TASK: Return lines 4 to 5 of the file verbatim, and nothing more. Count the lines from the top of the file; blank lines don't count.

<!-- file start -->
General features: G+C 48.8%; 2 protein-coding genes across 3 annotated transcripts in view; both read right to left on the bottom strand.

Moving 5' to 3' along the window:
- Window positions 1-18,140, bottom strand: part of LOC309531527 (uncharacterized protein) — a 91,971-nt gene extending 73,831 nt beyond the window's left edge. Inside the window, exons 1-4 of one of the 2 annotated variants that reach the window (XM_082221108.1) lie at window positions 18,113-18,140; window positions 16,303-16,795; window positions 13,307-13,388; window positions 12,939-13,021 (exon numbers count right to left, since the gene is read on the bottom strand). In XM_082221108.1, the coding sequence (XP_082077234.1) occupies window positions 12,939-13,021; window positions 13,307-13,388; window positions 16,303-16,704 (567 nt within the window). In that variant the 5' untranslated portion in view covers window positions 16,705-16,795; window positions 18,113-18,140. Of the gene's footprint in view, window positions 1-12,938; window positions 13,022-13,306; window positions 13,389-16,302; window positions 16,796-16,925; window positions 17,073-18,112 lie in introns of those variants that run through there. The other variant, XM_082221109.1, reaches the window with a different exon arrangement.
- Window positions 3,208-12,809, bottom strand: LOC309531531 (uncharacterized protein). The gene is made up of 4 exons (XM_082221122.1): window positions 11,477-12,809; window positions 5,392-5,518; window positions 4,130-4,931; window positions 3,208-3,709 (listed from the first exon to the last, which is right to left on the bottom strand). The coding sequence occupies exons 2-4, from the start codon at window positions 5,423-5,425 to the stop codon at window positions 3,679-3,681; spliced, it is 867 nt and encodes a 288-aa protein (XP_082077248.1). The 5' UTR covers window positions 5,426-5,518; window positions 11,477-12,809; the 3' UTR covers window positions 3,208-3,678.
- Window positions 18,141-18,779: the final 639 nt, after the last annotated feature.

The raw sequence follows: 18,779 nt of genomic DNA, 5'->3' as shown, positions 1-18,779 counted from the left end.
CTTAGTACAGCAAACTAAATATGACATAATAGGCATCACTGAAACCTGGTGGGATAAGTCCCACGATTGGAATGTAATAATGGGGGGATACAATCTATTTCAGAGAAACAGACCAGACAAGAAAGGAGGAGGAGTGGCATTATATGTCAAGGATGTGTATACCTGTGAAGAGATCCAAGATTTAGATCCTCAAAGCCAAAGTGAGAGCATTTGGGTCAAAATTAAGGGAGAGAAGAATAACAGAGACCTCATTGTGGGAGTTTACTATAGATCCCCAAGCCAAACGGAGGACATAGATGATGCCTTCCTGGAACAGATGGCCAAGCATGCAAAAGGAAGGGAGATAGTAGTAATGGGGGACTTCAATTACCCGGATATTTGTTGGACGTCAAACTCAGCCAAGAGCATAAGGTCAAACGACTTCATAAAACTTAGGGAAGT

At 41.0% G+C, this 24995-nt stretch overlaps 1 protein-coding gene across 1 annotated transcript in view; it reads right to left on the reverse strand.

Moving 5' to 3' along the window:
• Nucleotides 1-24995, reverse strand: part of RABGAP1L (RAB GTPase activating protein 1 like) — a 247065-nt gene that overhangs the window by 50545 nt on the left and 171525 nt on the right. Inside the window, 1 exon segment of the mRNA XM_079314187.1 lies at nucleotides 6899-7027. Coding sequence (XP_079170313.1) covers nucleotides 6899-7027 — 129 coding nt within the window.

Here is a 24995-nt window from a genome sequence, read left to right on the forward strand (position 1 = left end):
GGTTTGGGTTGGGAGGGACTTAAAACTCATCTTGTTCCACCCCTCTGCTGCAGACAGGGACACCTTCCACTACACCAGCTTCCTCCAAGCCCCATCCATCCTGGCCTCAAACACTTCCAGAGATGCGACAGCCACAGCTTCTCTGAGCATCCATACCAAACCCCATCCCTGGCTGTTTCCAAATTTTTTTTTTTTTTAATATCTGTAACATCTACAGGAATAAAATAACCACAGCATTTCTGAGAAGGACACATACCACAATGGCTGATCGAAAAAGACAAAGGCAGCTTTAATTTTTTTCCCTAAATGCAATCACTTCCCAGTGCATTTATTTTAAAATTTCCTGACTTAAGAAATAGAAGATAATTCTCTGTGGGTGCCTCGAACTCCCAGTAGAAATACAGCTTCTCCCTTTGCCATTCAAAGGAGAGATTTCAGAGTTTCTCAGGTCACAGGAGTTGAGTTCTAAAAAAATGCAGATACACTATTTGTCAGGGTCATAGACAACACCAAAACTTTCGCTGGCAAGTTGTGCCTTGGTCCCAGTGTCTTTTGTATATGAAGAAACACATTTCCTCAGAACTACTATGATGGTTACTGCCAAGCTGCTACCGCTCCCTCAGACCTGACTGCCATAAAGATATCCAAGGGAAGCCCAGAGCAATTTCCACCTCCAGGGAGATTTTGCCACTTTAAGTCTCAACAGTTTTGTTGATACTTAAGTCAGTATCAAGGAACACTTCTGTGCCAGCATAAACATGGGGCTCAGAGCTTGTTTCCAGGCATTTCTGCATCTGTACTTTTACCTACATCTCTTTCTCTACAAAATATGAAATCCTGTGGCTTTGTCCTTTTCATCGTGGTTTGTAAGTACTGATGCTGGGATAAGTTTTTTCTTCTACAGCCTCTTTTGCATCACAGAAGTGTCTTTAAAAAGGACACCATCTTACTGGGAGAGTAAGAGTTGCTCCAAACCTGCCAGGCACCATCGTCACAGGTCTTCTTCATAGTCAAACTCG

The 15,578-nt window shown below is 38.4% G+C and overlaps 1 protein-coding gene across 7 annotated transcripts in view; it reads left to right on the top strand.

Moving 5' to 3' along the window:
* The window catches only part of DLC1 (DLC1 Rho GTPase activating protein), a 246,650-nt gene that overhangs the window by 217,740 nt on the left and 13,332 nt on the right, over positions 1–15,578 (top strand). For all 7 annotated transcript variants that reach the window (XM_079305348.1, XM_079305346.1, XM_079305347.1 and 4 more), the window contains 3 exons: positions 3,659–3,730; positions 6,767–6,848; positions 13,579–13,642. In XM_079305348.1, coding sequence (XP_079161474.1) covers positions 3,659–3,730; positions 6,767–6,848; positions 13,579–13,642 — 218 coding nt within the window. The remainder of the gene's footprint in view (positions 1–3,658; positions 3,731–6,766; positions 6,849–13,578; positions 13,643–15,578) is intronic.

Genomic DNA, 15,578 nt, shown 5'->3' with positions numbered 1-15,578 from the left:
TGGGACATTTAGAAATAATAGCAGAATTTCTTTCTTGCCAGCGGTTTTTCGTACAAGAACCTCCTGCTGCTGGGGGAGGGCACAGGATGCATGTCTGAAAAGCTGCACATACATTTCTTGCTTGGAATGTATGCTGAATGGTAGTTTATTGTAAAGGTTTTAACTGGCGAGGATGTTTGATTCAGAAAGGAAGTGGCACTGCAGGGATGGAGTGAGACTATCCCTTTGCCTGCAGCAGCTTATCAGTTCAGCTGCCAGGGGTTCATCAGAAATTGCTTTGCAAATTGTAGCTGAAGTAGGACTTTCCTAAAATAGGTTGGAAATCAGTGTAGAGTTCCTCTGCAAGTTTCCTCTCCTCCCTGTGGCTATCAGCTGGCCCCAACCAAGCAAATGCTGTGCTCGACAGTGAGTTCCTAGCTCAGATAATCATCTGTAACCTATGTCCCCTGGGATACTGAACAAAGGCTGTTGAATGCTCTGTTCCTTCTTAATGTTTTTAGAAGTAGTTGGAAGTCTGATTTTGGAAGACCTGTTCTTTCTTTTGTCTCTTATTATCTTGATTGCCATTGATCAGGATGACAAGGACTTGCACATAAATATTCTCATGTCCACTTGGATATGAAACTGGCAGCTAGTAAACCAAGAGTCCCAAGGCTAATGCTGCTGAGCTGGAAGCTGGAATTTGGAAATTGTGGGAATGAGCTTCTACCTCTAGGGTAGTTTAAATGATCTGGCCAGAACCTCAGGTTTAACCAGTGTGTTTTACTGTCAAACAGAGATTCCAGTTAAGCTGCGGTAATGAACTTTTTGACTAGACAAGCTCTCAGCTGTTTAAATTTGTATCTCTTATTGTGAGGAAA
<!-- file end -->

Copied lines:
- Window positions 3,208-12,809, bottom strand: LOC309531531 (uncharacterized protein). The gene is made up of 4 exons (XM_082221122.1): window positions 11,477-12,809; window positions 5,392-5,518; window positions 4,130-4,931; window positions 3,208-3,709 (listed from the first exon to the last, which is right to left on the bottom strand). The coding sequence occupies exons 2-4, from the start codon at window positions 5,423-5,425 to the stop codon at window positions 3,679-3,681; spliced, it is 867 nt and encodes a 288-aa protein (XP_082077248.1). The 5' UTR covers window positions 5,426-5,518; window positions 11,477-12,809; the 3' UTR covers window positions 3,208-3,678.
- Window positions 18,141-18,779: the final 639 nt, after the last annotated feature.